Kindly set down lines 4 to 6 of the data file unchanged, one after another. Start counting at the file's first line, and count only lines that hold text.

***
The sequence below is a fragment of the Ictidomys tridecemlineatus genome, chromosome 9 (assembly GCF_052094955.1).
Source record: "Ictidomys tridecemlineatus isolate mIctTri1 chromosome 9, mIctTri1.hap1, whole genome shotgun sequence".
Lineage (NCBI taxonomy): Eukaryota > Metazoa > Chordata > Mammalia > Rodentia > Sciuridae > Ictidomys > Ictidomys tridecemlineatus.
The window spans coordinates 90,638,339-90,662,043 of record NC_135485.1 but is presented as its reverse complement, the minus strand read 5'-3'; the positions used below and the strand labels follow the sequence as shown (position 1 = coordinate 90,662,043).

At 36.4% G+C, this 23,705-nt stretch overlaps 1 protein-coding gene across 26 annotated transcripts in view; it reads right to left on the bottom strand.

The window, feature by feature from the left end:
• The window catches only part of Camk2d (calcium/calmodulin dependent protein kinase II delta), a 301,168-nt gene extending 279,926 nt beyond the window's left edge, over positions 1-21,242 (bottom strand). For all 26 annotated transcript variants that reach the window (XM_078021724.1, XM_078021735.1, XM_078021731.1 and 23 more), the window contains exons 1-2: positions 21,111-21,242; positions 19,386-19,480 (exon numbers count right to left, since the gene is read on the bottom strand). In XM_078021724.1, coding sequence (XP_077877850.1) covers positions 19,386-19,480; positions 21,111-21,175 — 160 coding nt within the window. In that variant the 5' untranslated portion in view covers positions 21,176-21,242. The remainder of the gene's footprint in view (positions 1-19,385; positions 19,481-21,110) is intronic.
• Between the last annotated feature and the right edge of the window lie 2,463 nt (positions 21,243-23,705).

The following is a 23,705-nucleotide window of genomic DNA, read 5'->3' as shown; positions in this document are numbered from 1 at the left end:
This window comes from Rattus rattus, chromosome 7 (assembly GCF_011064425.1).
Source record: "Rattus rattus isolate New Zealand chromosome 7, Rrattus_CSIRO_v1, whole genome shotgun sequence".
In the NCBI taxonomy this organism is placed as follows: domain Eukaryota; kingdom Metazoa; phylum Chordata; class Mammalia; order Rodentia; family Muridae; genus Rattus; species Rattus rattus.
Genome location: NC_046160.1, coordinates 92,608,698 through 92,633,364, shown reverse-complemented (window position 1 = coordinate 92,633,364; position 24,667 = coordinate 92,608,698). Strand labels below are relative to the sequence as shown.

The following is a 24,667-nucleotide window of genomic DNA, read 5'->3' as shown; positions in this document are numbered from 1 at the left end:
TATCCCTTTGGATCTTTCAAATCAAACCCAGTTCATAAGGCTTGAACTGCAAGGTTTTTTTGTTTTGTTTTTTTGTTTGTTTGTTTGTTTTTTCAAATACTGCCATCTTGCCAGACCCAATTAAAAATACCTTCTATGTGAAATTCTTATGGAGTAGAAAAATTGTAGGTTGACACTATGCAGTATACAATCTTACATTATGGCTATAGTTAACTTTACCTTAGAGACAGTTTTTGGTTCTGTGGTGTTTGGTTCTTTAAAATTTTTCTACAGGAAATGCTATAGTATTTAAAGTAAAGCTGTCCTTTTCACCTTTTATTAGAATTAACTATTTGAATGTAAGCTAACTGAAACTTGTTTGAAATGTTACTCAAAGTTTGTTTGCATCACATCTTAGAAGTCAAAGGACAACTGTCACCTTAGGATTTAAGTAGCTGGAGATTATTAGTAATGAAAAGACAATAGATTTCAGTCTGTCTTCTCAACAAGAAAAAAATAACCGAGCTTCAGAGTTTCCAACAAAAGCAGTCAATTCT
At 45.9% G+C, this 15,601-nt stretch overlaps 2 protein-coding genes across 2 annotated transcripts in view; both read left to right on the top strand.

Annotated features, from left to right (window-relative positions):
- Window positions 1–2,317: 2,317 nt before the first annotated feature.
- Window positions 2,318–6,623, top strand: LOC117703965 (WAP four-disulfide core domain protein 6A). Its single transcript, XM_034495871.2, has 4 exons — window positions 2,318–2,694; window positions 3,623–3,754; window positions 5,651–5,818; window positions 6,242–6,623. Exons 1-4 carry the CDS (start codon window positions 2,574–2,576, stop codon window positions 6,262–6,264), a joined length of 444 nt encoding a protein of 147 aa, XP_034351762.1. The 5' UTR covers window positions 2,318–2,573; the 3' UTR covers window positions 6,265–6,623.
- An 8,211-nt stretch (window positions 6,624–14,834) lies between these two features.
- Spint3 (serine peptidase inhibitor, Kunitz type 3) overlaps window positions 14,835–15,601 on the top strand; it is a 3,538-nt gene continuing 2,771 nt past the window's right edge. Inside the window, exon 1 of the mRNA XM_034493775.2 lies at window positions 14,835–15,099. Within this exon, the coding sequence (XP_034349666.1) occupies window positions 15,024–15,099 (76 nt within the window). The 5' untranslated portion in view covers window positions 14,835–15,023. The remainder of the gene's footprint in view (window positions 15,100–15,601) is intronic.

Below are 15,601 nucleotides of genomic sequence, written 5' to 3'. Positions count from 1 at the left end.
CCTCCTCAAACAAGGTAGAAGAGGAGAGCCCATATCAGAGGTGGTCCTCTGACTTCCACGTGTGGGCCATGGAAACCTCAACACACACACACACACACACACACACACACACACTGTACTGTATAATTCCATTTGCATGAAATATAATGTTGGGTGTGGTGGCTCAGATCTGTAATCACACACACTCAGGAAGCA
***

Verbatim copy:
The window spans coordinates 90,638,339-90,662,043 of record NC_135485.1 but is presented as its reverse complement, the minus strand read 5'-3'; the positions used below and the strand labels follow the sequence as shown (position 1 = coordinate 90,662,043).

At 36.4% G+C, this 23,705-nt stretch overlaps 1 protein-coding gene across 26 annotated transcripts in view; it reads right to left on the bottom strand.

The window, feature by feature from the left end: